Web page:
Despite opening on a cold winter’s day in Beijing, Yin Xiuzhen’s show evoked a pleasant sense of warmth. Curator Leng Lin’s essay stated that the exhibition was deliberately conceived without an overriding theme, in order to free each work from any conceptual obligation or boundary. There was, however, a very subtle and intimate sensation that seemed to connect each of the seven pieces included here.
Since the early 1990s, Yin has been working ingeniously with everyday materials such as second-hand clothes and fabrics to create ambitious sculptures loaded with social references and personal reflections. Yin’s series of cloth-made portable cities – which can be folded to fit inside a suitcase and transported (‘Portable Cities’, 2002–4) – are appealing impressions and abstractions of urban landscapes. She has also sculpted a number of hostile and destructive objects from discarded fabric – deadly weapons, a soaring television tower, a suspended aeroplane (International Flight, 2001–4) and a life-size motorbike lying sideways on the floor (Where is the Brake?, 2005) – rendering them inoffensive, domestic and comical.
Collective Subconscious (2007), the centrepiece of this exhibition, is another outstanding example of Yin’s dexterity at uniting such contrasting materials as soft textiles and hard metals. The work consists of an abandoned blue minibus – a common means of transportation in Beijing during the late 1990s, which has since fallen out of fashion and all but disappeared – that the artist bisected and then reconnected with an extended stainless steel structure tightly wrapped in a patchwork of stitched-together clothes of various designs, textures and colours, thus rendering the minibus a 14-metre-long entity. There are many details to appreciate and ponder about this inventive vehicle. Dozens of small wheels are installed underneath the add-on part of the bus, making it look like a bulging centipede. Inside the cloth tunnel that links the two original parts of the bus, a number of old stools are scattered about the glistening stainless steel floor, encouraging gallery-goers to sit on them and take in the multicoloured beams of light that shine through the flimsy fabric on both sides of the tunnel. In Beijing and throughout China, these little stools were once basic items of household furniture, which people often assembled themselves from bits of salvaged wood or metal, and which they carried with them to sit on during public movie screenings, gatherings and communal meetings in the 1960s and ’70s. These stools extended private lives into the public sphere and emblematized a collective way of living and thinking; they also inferred the diminished possibilities of life spent under the shadow of the silent majority. A soothing pop song with a male vocal plays on a loop inside the bus. The various elements of the piece contribute to an ambience evoking the illusive security, comfort and temptation of belonging to a collective.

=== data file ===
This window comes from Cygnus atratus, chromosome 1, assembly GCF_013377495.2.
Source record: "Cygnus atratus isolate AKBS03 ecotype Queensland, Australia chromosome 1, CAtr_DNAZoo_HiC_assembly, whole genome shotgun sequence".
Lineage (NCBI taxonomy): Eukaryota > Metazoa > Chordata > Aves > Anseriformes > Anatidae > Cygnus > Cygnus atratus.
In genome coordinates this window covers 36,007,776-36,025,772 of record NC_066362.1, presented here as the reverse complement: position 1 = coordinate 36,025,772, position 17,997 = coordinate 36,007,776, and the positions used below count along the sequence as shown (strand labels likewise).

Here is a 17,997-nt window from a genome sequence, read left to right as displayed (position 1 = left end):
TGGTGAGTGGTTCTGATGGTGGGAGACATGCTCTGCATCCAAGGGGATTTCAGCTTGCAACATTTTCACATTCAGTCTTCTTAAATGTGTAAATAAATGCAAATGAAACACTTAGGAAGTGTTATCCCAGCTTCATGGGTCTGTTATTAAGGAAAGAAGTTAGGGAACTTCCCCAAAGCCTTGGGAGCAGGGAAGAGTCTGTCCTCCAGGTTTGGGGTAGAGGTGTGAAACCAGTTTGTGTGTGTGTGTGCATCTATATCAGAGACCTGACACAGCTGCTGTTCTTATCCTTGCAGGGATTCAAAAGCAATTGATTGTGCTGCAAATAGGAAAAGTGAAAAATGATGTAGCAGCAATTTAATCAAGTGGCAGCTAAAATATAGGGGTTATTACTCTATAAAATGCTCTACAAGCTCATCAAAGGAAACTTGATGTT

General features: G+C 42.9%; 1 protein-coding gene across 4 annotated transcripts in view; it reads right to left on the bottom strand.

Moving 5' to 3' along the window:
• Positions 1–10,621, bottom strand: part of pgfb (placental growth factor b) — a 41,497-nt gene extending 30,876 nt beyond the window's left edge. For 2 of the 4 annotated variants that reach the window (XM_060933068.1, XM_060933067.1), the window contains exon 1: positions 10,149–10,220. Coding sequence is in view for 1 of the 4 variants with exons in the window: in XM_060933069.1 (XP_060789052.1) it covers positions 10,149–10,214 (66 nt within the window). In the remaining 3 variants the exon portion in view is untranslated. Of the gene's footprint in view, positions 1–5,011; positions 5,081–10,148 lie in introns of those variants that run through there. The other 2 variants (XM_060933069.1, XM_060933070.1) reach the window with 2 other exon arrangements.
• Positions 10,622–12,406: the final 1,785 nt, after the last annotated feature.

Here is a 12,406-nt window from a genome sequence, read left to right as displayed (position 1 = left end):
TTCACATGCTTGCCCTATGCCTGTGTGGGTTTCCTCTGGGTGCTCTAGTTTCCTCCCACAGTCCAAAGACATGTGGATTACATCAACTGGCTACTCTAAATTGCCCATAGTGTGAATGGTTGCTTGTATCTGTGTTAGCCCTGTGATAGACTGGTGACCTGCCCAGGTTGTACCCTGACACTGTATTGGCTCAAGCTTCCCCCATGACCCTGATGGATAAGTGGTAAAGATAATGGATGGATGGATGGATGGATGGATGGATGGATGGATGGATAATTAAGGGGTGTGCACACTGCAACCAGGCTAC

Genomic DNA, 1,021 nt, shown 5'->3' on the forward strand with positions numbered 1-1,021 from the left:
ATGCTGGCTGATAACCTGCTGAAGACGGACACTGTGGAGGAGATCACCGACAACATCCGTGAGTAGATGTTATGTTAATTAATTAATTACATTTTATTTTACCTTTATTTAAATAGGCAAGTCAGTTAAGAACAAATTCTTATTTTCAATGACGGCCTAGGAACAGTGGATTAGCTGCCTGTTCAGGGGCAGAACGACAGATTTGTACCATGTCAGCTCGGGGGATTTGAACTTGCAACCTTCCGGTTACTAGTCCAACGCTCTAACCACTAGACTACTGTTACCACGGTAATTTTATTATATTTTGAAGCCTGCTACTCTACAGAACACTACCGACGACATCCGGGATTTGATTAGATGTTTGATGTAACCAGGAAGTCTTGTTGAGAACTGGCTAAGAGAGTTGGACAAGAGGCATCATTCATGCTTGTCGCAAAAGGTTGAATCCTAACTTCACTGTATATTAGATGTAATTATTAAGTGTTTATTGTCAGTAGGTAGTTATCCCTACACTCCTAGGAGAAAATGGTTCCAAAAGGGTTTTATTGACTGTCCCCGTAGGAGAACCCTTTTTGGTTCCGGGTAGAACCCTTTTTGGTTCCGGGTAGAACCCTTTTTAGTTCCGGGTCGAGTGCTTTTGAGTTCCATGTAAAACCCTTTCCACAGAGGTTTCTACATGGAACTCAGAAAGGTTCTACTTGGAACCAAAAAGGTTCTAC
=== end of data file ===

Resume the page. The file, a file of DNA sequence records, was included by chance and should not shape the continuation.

In the same room, a slim, shiny stainless steel ladder leant against the wall. At just under five meters tall, it stretched the full height of the gallery. The lower ends of Ladder (2007) were dressed in two tiny pink baby socks, which immediately offset the iciness of the steel as well as quietly undermining the aggressive and competitive nature of the adult world. Hanging next to each other on the wall in front of the minibus were three oil paintings, depicting the remains of melting sweets (Nos. 6, 7 and 8 from the ‘Candy’ series, all 2007). Vivid and lifelike in texture and colour, the canvases are framed with used fabric, which in itself resembles stretched chewing gum. Another work, also related to sweets, was Candy No. 9 (2007): a video showing nothing but two hands protruding from a dark background that play incessantly with sticky gum.
The only work in the exhibition not to make use of fabric was 125 cm3 (2007); a small cement cube, displayed in a vitrine, into the top of which a number of finger- and toenail were embedded. Fixing each one onto the cement cube appears as much an act of boredom, devoid of reason, as a deliberate attempt to collect a large number of long, crooked nails over time. Rather than being an expression of the ‘collective subconscious’, the seven works in the show could almost be seen as a collection of mischievous suggestions and devices the artist has dreamed up from everyday experience to tackle the frictions of a collective way of life.